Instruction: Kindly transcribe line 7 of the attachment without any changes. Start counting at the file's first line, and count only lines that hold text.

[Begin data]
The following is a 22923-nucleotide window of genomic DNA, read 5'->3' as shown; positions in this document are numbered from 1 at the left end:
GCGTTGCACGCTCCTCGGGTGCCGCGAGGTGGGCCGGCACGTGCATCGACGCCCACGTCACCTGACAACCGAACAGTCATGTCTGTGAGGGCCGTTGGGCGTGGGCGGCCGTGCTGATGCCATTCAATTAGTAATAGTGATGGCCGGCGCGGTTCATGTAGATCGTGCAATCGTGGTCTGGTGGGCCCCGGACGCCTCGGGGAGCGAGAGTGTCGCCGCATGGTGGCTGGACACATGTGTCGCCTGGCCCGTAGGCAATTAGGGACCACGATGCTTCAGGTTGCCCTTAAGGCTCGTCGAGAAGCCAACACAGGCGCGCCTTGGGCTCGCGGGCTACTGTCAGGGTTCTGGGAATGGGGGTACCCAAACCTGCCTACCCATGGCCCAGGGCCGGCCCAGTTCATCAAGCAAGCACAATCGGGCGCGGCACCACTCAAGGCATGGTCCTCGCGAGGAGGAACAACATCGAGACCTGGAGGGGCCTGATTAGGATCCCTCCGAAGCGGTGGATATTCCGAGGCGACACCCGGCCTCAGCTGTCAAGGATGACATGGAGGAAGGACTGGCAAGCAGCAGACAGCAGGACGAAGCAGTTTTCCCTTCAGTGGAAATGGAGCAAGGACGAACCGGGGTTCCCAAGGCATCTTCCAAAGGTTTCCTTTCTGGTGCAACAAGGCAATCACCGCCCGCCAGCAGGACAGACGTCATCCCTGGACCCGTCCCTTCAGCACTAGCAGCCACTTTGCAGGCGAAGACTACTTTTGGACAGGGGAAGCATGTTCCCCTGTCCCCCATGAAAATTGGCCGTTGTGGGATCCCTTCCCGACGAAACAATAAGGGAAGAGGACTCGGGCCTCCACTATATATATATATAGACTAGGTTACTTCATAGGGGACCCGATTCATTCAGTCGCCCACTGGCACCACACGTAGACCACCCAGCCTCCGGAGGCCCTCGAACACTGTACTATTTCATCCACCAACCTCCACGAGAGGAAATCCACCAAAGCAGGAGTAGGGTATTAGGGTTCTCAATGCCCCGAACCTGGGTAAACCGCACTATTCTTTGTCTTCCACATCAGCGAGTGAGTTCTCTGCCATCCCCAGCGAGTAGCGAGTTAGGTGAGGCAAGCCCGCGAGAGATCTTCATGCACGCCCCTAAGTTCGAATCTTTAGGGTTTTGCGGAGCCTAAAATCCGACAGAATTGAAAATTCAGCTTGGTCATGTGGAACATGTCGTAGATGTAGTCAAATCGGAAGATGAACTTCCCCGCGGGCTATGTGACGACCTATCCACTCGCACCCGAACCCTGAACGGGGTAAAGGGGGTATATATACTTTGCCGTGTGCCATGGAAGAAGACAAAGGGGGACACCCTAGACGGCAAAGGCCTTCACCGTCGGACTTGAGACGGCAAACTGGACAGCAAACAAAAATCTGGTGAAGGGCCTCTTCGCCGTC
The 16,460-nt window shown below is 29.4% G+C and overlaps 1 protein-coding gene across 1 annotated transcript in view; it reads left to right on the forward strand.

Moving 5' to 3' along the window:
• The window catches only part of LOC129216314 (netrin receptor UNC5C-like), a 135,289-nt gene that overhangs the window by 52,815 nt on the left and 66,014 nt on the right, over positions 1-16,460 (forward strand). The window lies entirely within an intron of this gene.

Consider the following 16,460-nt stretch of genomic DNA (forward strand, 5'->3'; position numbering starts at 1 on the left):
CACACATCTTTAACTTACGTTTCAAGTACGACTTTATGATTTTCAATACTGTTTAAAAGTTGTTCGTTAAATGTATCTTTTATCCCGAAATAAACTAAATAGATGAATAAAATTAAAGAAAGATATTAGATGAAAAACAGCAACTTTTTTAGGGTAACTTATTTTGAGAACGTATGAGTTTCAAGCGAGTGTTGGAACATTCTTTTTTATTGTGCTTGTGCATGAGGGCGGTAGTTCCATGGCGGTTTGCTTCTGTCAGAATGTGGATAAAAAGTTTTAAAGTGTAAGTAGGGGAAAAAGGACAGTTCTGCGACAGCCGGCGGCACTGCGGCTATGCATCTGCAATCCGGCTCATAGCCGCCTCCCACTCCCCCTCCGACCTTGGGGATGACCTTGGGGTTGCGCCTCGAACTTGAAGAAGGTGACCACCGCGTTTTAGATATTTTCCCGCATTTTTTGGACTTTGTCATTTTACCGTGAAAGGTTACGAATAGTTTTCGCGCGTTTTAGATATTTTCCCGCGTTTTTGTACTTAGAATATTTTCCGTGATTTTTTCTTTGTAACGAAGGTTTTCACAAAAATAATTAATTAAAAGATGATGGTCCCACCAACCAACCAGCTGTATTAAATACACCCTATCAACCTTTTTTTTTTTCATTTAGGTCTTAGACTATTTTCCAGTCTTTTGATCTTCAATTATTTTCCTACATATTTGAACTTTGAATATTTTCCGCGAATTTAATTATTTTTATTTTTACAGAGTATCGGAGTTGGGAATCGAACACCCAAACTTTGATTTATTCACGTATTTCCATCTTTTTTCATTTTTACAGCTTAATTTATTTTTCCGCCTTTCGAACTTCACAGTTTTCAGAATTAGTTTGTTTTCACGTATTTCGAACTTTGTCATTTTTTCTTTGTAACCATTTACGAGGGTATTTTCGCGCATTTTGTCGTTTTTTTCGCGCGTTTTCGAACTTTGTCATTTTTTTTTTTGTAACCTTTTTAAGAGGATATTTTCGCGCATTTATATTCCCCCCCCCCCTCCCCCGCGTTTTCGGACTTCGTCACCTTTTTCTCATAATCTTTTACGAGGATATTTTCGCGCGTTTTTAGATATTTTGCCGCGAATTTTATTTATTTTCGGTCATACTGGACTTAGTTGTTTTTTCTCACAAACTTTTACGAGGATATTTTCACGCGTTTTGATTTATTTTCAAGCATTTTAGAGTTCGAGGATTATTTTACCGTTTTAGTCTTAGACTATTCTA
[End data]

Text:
CACACATCTTTAACTTACGTTTCAAGTACGACTTTATGATTTTCAATACTGTTTAAAAGTTGTTCGTTAAATGTATCTTTTATCCCGAAATAAACTAAATAGATGAATAAAATTAAAGAAAGATATTAGATGAAAAACAGCAACTTTTTTAGGGTAACTTATTTTGAGAACGTATGAGTTTCAAGCGAGTGTTGGAACATTCTTTTTTATTGTGCTTGTGCATGAGGGCGGTAGTTCCATGGCGGTTTGCTTCTGTCAGAATGTGGATAAAAAGTTTTAAAGTGTAAGTAGGGGAAAAAGGACAGTTCTGCGACAGCCGGCGGCACTGCGGCTATGCATCTGCAATCCGGCTCATAGCCGCCTCCCACTCCCCCTCCGACCTTGGGGATGACCTTGGGGTTGCGCCTCGAACTTGAAGAAGGTGACCACCGCGTTTTAGATATTTTCCCGCATTTTTTGGACTTTGTCATTTTACCGTGAAAGGTTACGAATAGTTTTCGCGCGTTTTAGATATTTTCCCGCGTTTTTGTACTTAGAATATTTTCCGTGATTTTTTCTTTGTAACGAAGGTTTTCACAAAAATAATTAATTAAAAGATGATGGTCCCACCAACCAACCAGCTGTATTAAATACACCCTATCAACCTTTTTTTTTTTCATTTAGGTCTTAGACTATTTTCCAGTCTTTTGATCTTCAATTATTTTCCTACATATTTGAACTTTGAATATTTTCCGCGAATTTAATTATTTTTATTTTTACAGAGTATCGGAGTTGGGAATCGAACACCCAAACTTTGATTTATTCACGTATTTCCATCTTTTTTCATTTTTACAGCTTAATTTATTTTTCCGCCTTTCGAACTTCACAGTTTTCAGAATTAGTTTGTTTTCACGTATTTCGAACTTTGTCATTTTTTCTTTGTAACCATTTACGAGGGTATTTTCGCGCATTTTGTCGTTTTTTTCGCGCGTTTTCGAACTTTGTCATTTTTTTTTTTGTAACCTTTTTAAGAGGATATTTTCGCGCATTTATATTCCCCCCCCCCCTCCCCCGCGTTTTCGGACTTCGTCACCTTTTTCTCATAATCTTTTACGAGGATATTTTCGCGCGTTTTTAGATATTTTGCCGCGAATTTTATTTATTTTCGGTCATACTGGACTTAGTTGTTTTTTCTCACAAACTTTTACGAGGATATTTTCACGCGTTTTGATTTATTTTCAAGCATTTTAGAGTTCGAGGATTATTTTACCGTTTTAGTCTTAGACTATTCTA